The highest point a newsmonger can reach is to reason in a vague manner on politics.  46
  A newsmonger lies down at night quietly, after having received some information, but it is spoiled overnight, and he is obliged to throw it away when he wakes in the morning.  47
(34.)  A philosopher wastes his life in observing men, and wears himself out in exposing vice and folly. If he shapes his thoughts into words, it is not so much from his vanity as an author as to place entirely in its proper light some truth he has discovered, that it may make the desired impression. Yet some readers think they repay him with interest if they say, with a magisterial air, “that they have read his book, and that there is some sense in it;” but he does not mind their praise, for he has not laboured and passed many sleepless nights to obtain it: he has higher aims, and acts from nobler motives: he demands from mankind greater and more uncommon results than empty praise, and even than rewards; he expects them to lead better lives.  48
(35.)  A fool reads a book and does not understand it; a man of ordinary mind reads it and fancies he perfectly understands it; a man of intelligence sometimes does not wholly understand it; he perceives what is really obscure and what is really clear, whilst witlings imagine those passages obscure which are not so, and think they do not understand what is really intelligible.  49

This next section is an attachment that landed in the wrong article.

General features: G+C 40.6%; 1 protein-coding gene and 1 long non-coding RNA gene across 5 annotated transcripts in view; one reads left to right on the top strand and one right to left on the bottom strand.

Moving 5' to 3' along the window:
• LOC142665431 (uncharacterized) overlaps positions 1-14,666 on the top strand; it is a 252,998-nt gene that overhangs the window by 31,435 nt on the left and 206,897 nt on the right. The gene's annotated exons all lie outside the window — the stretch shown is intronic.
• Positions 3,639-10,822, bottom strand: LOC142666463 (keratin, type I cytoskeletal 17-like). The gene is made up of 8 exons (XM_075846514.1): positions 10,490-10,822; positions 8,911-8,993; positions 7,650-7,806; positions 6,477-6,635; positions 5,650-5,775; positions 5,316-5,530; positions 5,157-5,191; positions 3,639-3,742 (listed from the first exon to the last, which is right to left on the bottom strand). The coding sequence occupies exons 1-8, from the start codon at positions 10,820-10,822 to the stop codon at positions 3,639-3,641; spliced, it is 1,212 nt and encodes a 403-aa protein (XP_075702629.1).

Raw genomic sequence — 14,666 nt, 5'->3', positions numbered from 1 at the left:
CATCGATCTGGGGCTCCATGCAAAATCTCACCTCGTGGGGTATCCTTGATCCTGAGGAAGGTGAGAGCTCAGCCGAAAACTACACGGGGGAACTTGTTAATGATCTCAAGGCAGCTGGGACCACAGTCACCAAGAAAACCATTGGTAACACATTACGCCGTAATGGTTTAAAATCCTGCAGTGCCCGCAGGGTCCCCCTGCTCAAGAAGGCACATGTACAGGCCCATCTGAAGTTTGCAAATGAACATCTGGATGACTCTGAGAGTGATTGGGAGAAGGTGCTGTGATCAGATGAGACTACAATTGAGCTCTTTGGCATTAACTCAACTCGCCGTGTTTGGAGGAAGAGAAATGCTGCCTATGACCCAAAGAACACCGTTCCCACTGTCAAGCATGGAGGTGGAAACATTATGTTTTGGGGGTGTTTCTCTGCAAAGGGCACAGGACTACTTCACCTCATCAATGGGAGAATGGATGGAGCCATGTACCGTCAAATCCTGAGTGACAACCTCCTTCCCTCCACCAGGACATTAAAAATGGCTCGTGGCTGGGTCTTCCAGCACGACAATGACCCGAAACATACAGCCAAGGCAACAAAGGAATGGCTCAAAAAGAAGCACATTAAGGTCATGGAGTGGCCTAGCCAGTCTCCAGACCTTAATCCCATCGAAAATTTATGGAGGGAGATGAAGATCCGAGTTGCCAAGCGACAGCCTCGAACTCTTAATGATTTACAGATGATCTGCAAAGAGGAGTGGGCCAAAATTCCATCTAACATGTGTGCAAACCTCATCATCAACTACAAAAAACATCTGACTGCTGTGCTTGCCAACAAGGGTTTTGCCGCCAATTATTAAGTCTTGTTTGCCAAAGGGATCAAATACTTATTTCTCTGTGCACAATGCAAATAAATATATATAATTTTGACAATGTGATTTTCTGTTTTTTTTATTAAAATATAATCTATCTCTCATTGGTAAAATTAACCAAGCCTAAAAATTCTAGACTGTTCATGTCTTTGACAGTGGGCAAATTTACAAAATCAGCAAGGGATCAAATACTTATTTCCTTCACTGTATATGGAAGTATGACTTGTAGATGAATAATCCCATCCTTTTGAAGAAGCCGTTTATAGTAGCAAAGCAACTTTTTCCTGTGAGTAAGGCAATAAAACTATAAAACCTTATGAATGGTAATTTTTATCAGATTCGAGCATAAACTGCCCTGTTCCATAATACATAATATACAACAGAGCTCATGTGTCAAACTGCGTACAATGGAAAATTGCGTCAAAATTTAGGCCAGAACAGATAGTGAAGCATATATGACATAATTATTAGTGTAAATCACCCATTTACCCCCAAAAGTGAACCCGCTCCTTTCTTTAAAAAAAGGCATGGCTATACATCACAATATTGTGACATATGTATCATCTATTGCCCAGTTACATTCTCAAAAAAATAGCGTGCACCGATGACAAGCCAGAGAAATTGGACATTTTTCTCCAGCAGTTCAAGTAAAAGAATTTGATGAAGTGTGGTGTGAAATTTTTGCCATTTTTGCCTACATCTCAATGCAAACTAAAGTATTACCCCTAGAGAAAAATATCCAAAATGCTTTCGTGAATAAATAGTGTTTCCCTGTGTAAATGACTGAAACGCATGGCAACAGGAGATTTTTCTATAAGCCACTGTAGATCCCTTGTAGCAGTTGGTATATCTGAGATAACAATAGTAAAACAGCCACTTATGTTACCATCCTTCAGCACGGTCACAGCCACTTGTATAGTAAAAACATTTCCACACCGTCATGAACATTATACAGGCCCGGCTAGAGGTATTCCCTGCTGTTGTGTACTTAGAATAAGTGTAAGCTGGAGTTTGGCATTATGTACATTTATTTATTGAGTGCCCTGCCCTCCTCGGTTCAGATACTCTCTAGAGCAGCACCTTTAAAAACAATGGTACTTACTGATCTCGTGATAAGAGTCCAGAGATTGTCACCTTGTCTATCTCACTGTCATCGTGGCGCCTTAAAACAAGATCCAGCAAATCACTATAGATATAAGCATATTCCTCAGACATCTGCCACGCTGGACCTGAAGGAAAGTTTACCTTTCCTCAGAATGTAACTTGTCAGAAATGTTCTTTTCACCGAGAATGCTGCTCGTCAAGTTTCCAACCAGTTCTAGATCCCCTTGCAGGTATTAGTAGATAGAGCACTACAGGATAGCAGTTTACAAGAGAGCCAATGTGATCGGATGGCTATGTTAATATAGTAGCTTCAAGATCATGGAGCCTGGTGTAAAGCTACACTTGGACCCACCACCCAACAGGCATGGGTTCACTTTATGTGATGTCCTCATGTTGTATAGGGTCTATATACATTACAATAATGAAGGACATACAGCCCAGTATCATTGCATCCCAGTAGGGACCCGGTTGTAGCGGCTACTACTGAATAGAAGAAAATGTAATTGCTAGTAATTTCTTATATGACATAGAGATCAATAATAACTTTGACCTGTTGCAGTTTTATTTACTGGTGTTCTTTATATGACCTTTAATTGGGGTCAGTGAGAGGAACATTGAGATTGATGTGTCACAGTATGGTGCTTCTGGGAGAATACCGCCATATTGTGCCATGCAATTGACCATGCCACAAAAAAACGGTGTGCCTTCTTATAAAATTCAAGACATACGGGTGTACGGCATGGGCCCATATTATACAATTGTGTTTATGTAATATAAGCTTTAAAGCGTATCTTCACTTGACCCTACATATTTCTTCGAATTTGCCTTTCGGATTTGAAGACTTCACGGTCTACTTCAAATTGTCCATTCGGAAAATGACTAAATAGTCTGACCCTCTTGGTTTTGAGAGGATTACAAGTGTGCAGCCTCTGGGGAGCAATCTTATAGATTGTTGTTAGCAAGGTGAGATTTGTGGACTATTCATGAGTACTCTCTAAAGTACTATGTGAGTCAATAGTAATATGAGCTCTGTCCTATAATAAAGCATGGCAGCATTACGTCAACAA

(36.)  In vain an author endeavours to obtain admiration by his works. A fool may sometimes admire him, but then he is only a fool; an intelligent man has within him the germs of all truth and of all sentiments; nothing is new to him; he admires few things, but he finds that many things deserve some praise.  50
(37.)  I question if it be possible to write more clever letters in a more agreeable manner and in a better style than those of Balzac or Voiture; but they are void of those sentiments which have swayed us since their time and originated with the ladies. That sex excels ours in this kind of writing; from their pens flow naturally those turns and expressions which often are with us the effects of tedious labour and troublesome research; they are fortunate in the selection of their wordings, which they employ so cleverly, that though they are not new, they have all the charm of novelty, and seem only designed for the use they put them to; they alone can express an entire sentiment in a single word, and render a delicate thought as delicately; their arguments are connected in an inimitable manner, follow one another naturally, and are only linked together by the sense. If the ladies wrote always correctly, I might affirm that perhaps the letters of some of them would be among the best in our language.  51
(38.)  Terentius wanted nothing but to be less cold. What purity! what preciseness! what polish! what elegance! what characters! Molière wanted nothing but to avoid the vulgar tongue and barbarisms and to write elegantly. What fire! what artlessness! what original and good jokes! how well he imitates manners! what imagery! and how he lashes what is ridiculous! But what an author might have been formed of these two comic writers!  52